Friday, 24 May 2002
In case anyone didnt notice, something rather historic happened this week. A new country -- East Timor -- was born. Mondays formal independence celebration in Dili, attended by the likes of UN Secretary General Kofi Annan, Indonesian President Megawati Sukarnoputri, and former US President Bill Clinton, commemerated the outcome of a 27-year struggle against Indonesian rule, and concluded three years of protective rule under the United Nations. East Timor, the newest nation in the world, will become the 190th member state of the UN system.
The Briefing thinks this event worth dwelling on for three reasons. First, because it is uplifting news. This publication unintentionally fosters a grim view of the world -- a quick review of this weeks news section reveals ongoing violent conflicts in the DRC, Liberia and Madagascar, severe economic hardship in Argentina, continued instability in Afghanistan and worsening health and food security in southern Africa. Amidst this harsh reality, the image of 800,000 people rejoicing in newfound political freedom is heartening.
East Timors independence is also important because it demarcates an ongoing tension in international politics. From the Philippines to Russia, and Indonesia to Somalia, there are plenty of regions and territories that could potentially break-off from their current political masters. In a sense East Timor is only the most recent example of the post-cold war trend in independence movements -- a trend that was arguably initiated in the former Yugoslavia in early 1991, and which is particularly problematic for archipelago states like Indonesia, Malaysia and the Philippines. Their respective national governments, along with the UN and regional bodies like ASEAN, will have to carefully manage local expectations and autonomy if the bloodshed that followed East Timors 1999 independence referendum is to be avoided elsewhere.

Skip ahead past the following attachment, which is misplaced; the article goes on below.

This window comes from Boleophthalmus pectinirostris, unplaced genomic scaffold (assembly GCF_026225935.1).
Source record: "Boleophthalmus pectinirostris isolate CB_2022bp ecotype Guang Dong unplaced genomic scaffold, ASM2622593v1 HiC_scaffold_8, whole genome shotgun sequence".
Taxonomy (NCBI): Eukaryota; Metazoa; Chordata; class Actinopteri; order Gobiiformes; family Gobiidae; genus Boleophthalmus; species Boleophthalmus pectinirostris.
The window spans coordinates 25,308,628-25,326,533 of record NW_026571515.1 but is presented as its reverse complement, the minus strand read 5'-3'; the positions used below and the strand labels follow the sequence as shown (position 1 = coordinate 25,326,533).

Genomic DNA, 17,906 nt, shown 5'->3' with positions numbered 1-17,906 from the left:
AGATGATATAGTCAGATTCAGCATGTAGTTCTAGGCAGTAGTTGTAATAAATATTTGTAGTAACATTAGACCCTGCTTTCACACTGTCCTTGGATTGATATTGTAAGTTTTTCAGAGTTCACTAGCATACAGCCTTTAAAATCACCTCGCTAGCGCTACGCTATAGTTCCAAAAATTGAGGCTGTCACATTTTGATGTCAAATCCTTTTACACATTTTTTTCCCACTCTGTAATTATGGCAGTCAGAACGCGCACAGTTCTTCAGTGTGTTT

There is a final reason why Mondays celebration is noteworthy. In an age when most people in North America and Europe take democracy and self-determination for granted, East Timors formal independence is a timely and fair reminder that freedom and the right to govern ones own territory come at a price. And while we are careful to note that the subject of self-determination is not without its own complexities, in this case at least it appears that the international community, the former government, and the majority of the local population all believe the outcome to be right and fair. East Timorese have struggled for independence since the 16th century. We join them in celebrating their freedom and a more hopeful future.